On the Expedition
The apple orchards of the Indian Himalayas are losing ground to climate change. Your observations of plants, bees, and butterflies may help protect the region’s sustainable agriculture.
India’s Kullu Valley, nestled among the Himalayan Mountains, is famous for its apple orchards and farms. As climate change affects the region, however, flowering plants once plentiful in the region are becoming scarce due to biodiversity loss. With fewer flowering plants and high use of pesticides, the number of pollinators such as bees and butterflies are declining. The result: crops are suffering, and farmers must “hire out” bees at significant cost to ensure pollinization. These changes are threatening the future of the region’s traditional sustainable agriculture and the livelihoods of the community.
Earthwatch, together with the Govind Ballabh Pant Institute of Himalayan Environment and Development (GBPIHED), is undertaking a study to better understand the status of biodiversity (vegetation and pollinators) and the impact of climate change on Himalayan agriculture. Researchers are working to determine just how climate change has impacted fragile plant species and to what degree decreased plant biodiversity is reducing the number of pollinators in orchards and fields. Findings from this research will provide critical information about pollinators and which types of crops will grow well under new climatic circumstances, and will also help farmers to select crops and wild plants that can attract pollinators.
As a member of the team, you’ll work outdoors in the magnificent setting of the Himalayan Mountains. You’ll collect vital data about the number and type of wild and cultivated plants growing at different elevations, and observe and record the activities of butterflies and bees. The information you gather will help to develop both regional and national policies for agricultural management in Indian Himalayan Region.
Meals and Accommodations
In the field you will be staying at Hotel Soham Chateaue de Naggar located in the peaceful village of Naggar in Kullu, Himachal Pradesh. You’ll stay in a comfortable room featuring a balcony with a panoramic view of the Himalaya and the river Beas.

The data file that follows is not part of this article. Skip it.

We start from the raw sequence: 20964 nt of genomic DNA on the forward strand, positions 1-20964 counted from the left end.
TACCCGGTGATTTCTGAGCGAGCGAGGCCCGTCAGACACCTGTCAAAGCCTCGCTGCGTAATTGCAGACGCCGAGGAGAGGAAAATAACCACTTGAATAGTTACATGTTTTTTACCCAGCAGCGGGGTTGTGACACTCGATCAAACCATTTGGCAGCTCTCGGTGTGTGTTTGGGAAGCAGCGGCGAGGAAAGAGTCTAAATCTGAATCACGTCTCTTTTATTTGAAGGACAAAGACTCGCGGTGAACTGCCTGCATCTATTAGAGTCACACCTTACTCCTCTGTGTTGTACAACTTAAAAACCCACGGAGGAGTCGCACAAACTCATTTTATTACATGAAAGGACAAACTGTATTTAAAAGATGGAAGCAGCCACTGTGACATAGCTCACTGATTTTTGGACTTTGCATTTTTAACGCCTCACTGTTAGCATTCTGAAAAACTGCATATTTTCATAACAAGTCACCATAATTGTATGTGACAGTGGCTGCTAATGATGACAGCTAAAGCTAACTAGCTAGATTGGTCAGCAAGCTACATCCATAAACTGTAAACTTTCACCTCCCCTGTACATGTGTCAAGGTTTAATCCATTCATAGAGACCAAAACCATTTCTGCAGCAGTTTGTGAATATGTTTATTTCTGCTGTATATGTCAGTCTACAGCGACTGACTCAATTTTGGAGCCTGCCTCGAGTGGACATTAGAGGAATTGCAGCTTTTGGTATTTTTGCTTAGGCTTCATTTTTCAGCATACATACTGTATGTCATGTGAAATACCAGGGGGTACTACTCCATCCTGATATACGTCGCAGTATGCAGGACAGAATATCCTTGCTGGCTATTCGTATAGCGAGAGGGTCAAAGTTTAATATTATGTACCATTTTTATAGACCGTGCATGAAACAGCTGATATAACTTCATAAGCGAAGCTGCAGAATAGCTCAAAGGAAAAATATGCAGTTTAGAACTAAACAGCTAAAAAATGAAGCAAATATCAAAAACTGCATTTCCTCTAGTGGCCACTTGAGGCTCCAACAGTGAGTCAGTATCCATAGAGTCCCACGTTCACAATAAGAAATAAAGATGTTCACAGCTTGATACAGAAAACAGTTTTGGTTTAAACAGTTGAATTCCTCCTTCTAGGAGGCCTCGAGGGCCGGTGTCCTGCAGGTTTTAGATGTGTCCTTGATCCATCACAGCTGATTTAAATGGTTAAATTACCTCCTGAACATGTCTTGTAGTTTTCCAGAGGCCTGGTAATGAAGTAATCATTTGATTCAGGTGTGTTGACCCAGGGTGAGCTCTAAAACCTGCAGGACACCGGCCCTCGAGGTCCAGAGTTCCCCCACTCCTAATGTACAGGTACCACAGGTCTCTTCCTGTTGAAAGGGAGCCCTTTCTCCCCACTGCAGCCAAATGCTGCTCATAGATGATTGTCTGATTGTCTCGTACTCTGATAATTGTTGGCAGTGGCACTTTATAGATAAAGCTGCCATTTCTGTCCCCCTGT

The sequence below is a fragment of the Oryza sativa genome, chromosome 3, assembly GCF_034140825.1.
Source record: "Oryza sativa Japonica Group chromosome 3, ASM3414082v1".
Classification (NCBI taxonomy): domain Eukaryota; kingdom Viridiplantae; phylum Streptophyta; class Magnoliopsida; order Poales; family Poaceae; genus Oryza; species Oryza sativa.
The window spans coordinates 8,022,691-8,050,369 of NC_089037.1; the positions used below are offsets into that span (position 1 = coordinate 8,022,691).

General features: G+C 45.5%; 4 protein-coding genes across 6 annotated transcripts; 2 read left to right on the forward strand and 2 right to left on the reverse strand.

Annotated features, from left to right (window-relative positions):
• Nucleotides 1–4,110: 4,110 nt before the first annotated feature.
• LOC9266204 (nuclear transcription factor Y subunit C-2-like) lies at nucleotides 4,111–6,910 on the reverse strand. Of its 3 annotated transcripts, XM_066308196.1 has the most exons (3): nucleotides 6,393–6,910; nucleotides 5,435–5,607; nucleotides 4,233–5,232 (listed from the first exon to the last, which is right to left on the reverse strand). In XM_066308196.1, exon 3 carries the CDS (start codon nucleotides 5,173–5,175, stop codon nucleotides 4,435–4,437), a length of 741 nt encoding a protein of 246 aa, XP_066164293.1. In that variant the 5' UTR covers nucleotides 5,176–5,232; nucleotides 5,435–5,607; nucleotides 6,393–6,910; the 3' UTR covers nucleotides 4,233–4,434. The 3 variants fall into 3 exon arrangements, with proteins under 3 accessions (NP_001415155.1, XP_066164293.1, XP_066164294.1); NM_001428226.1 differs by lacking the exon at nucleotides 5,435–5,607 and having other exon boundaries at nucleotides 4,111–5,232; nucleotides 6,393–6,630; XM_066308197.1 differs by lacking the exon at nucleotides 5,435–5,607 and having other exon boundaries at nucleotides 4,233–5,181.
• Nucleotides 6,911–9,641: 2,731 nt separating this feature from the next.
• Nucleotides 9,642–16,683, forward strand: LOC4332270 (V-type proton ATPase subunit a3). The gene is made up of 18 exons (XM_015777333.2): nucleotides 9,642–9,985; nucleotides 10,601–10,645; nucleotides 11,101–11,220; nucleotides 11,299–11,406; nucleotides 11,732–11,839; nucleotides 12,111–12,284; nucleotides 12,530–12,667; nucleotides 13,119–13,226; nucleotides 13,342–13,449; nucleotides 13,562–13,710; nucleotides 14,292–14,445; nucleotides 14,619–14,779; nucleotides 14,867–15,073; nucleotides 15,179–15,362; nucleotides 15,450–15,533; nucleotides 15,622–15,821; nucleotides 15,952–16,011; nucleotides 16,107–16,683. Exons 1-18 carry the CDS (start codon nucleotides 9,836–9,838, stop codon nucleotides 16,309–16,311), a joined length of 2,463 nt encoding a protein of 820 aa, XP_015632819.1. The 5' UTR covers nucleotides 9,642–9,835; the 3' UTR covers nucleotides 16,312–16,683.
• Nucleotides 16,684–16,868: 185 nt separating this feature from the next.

Bed tea (tea served to a guest in bed) will be provided in the morning. Breakfast and a buffet dinner are provided at the hotel, where you will have the option of dining with a view of the Himalayas and Kullu Valley. Depending upon the distance to the research site and any changes in the research schedule, you’ll eat lunch at the hotel or take along a packed meal to the research site. You’ll enjoy local vegetarian cuisine, which may include Indian breads, fruits, rice, vegetable dishes, dals (lentils), local curries, salad and pickles. Packed lunches will be sandwiches or puri sabji, etc.
About the Research Area
The Kullu Valley is in the northwest Indian Himalayas, and is part of Himachal Pradesh – the 'Fruit State' of India. Apples are the main cash crop of the state, accounting for more than 80% of total fruit production. Kullu and Shimla District are the major apple producing areas. The area is also known for its historic Buddhist monasteries and temples, its religious festivals, and it’s hot springs.
Kullu, also known as the Valley of the Gods, is perhaps the most delightful region in the western Himalayas. The valley spreads out its charm on either side of the upper reaches of the river Beas. In the spring, Kullu is at its most colorful with pink blossoms and white flowers while the higher slopes are shining with gorgeous red rhododendrons. During summers, the weather is very pleasant and the maximum temperature hardly reaches 30 degrees Celsius in the day, while the nights still retain a bit of chill. Summer is the season when tourists come in a large number. When the rest of India goes through extreme heat, Kullu offers respite, with its cool and calm climate. In winter, the hillsides are white with snow, with the exception of the majestic pines and cedars in the forests.